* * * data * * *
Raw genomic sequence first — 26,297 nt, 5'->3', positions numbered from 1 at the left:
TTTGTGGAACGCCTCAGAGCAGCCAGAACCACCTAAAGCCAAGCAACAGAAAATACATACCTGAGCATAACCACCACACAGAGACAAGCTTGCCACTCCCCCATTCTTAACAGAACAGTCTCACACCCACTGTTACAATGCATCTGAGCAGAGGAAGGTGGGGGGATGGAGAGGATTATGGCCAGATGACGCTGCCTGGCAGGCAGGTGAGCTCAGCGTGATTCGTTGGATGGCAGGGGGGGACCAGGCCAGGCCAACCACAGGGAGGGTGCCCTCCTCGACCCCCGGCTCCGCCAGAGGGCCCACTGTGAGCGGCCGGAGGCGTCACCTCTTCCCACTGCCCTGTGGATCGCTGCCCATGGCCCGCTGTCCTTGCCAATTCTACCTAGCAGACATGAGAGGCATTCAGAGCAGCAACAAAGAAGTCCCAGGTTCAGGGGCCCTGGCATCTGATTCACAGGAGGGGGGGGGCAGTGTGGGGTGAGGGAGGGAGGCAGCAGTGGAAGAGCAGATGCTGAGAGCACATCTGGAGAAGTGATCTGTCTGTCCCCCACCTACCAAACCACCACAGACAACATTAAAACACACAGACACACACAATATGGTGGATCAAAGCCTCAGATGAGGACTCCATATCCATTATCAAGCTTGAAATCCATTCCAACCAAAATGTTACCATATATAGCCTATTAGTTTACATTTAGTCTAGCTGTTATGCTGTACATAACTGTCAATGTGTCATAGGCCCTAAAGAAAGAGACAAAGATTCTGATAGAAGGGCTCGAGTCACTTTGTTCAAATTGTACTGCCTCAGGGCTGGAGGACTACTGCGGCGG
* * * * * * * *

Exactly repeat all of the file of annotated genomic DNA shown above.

Raw genomic sequence first — 26,297 nt, 5'->3', positions numbered from 1 at the left:
TTTGTGGAACGCCTCAGAGCAGCCAGAACCACCTAAAGCCAAGCAACAGAAAATACATACCTGAGCATAACCACCACACAGAGACAAGCTTGCCACTCCCCCATTCTTAACAGAACAGTCTCACACCCACTGTTACAATGCATCTGAGCAGAGGAAGGTGGGGGGATGGAGAGGATTATGGCCAGATGACGCTGCCTGGCAGGCAGGTGAGCTCAGCGTGATTCGTTGGATGGCAGGGGGGGACCAGGCCAGGCCAACCACAGGGAGGGTGCCCTCCTCGACCCCCGGCTCCGCCAGAGGGCCCACTGTGAGCGGCCGGAGGCGTCACCTCTTCCCACTGCCCTGTGGATCGCTGCCCATGGCCCGCTGTCCTTGCCAATTCTACCTAGCAGACATGAGAGGCATTCAGAGCAGCAACAAAGAAGTCCCAGGTTCAGGGGCCCTGGCATCTGATTCACAGGAGGGGGGGGGCAGTGTGGGGTGAGGGAGGGAGGCAGCAGTGGAAGAGCAGATGCTGAGAGCACATCTGGAGAAGTGATCTGTCTGTCCCCCACCTACCAAACCACCACAGACAACATTAAAACACACAGACACACACAATATGGTGGATCAAAGCCTCAGATGAGGACTCCATATCCATTATCAAGCTTGAAATCCATTCCAACCAAAATGTTACCATATATAGCCTATTAGTTTACATTTAGTCTAGCTGTTATGCTGTACATAACTGTCAATGTGTCATAGGCCCTAAAGAAAGAGACAAAGATTCTGATAGAAGGGCTCGAGTCACTTTGTTCAAATTGTACTGCCTCAGGGCTGGAGGACTACTGCGGCGG